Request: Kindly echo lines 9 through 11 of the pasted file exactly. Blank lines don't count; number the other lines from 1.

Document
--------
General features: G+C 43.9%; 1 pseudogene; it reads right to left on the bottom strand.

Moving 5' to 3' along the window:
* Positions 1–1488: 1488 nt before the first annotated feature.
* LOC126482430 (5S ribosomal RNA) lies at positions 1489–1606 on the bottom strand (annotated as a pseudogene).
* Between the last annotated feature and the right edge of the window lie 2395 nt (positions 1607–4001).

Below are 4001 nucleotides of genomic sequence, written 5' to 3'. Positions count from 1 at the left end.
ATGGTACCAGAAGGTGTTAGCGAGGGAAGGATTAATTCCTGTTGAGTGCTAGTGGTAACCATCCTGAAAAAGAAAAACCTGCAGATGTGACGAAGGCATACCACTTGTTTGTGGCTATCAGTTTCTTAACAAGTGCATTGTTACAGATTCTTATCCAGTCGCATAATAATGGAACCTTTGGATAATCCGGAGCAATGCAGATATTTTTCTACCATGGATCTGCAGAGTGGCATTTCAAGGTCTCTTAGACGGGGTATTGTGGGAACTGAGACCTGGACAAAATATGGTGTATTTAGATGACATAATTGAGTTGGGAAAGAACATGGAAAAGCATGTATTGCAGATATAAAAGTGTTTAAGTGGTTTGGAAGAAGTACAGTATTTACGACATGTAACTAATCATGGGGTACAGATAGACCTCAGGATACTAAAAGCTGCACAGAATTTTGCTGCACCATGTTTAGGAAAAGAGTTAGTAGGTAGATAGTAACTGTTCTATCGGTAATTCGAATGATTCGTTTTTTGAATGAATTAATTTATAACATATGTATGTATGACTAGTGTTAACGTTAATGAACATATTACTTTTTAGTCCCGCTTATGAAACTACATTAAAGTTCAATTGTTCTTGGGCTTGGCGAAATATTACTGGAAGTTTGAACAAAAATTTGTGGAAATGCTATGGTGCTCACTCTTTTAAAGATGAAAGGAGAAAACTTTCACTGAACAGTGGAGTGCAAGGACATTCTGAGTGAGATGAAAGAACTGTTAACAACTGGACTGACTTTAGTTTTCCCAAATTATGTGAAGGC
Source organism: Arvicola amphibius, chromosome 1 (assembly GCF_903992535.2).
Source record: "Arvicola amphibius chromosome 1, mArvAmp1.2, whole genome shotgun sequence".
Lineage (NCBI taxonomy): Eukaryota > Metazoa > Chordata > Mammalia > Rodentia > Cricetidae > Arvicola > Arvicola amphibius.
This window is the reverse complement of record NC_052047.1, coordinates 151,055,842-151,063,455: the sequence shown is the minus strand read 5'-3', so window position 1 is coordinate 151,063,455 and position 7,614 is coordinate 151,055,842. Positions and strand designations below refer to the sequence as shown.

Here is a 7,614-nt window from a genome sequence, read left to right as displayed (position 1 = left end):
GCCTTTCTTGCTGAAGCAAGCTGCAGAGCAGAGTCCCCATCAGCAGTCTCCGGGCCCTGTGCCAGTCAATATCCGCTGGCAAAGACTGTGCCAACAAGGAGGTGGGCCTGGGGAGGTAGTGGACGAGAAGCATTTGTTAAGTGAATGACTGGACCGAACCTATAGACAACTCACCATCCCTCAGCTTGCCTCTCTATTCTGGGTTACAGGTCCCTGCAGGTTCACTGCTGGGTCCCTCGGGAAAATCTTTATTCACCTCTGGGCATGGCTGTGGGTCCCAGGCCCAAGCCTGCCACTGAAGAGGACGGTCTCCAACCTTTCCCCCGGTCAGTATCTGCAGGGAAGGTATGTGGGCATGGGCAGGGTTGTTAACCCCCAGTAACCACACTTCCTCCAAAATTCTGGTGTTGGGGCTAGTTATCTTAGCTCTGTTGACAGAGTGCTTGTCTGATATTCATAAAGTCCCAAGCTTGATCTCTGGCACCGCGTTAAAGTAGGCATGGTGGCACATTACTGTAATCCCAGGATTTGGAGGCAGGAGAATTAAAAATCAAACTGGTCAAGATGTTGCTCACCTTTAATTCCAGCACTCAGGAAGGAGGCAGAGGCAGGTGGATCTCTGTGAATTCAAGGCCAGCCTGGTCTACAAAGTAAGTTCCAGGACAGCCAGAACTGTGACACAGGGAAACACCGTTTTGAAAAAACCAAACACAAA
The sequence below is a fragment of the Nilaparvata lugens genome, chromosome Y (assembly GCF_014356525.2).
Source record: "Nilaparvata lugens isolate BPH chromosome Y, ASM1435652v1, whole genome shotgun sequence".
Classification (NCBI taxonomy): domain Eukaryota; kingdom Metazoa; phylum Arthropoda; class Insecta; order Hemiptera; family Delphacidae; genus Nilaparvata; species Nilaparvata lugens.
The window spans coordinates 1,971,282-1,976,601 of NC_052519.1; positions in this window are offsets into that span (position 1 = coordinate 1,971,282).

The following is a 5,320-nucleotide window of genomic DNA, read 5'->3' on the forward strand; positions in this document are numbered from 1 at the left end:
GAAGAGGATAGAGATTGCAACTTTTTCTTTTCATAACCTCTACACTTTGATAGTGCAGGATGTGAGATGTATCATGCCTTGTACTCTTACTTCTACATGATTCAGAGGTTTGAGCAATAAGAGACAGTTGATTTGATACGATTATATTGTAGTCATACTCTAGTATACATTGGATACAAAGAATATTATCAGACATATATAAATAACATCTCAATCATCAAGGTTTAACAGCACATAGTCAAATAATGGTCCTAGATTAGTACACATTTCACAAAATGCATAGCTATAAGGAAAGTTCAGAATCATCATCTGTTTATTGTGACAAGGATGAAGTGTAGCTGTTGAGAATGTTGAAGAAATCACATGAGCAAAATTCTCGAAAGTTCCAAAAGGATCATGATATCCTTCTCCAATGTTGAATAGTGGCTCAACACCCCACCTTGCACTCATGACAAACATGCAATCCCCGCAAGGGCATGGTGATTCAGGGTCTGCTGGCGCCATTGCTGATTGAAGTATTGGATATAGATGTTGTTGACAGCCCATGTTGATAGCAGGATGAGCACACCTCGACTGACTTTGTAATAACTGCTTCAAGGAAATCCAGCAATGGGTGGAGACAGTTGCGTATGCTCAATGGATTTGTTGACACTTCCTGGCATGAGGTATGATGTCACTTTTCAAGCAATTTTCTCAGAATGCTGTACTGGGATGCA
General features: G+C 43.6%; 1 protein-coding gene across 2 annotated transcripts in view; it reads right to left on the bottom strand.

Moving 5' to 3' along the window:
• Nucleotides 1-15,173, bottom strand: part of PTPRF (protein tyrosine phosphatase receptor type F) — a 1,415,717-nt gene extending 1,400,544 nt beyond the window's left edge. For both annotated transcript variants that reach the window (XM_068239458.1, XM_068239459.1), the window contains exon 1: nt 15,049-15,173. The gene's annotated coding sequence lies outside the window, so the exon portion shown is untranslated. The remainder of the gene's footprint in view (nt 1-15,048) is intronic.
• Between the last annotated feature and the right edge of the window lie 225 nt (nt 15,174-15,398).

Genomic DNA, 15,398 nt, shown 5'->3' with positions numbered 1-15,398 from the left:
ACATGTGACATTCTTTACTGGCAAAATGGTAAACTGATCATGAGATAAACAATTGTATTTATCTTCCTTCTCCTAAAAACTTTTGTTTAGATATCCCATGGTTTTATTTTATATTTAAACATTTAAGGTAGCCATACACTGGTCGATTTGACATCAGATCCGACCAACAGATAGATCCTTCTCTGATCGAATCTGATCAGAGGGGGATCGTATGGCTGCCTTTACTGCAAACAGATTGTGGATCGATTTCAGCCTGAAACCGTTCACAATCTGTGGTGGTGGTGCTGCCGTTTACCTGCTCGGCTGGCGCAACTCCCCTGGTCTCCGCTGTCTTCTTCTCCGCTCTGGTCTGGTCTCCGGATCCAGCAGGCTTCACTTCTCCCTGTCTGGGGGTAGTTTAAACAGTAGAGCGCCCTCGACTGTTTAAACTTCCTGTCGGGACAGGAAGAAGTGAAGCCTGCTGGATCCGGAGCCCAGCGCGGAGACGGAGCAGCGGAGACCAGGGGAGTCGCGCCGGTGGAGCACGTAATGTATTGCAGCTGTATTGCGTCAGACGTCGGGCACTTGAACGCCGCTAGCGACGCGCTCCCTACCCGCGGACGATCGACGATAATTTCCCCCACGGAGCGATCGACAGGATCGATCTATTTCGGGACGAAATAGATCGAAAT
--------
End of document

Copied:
Source record: "Arvicola amphibius chromosome 1, mArvAmp1.2, whole genome shotgun sequence".
Lineage (NCBI taxonomy): Eukaryota > Metazoa > Chordata > Mammalia > Rodentia > Cricetidae > Arvicola > Arvicola amphibius.
This window is the reverse complement of record NC_052047.1, coordinates 151,055,842-151,063,455: the sequence shown is the minus strand read 5'-3', so window position 1 is coordinate 151,063,455 and position 7,614 is coordinate 151,055,842. Positions and strand designations below refer to the sequence as shown.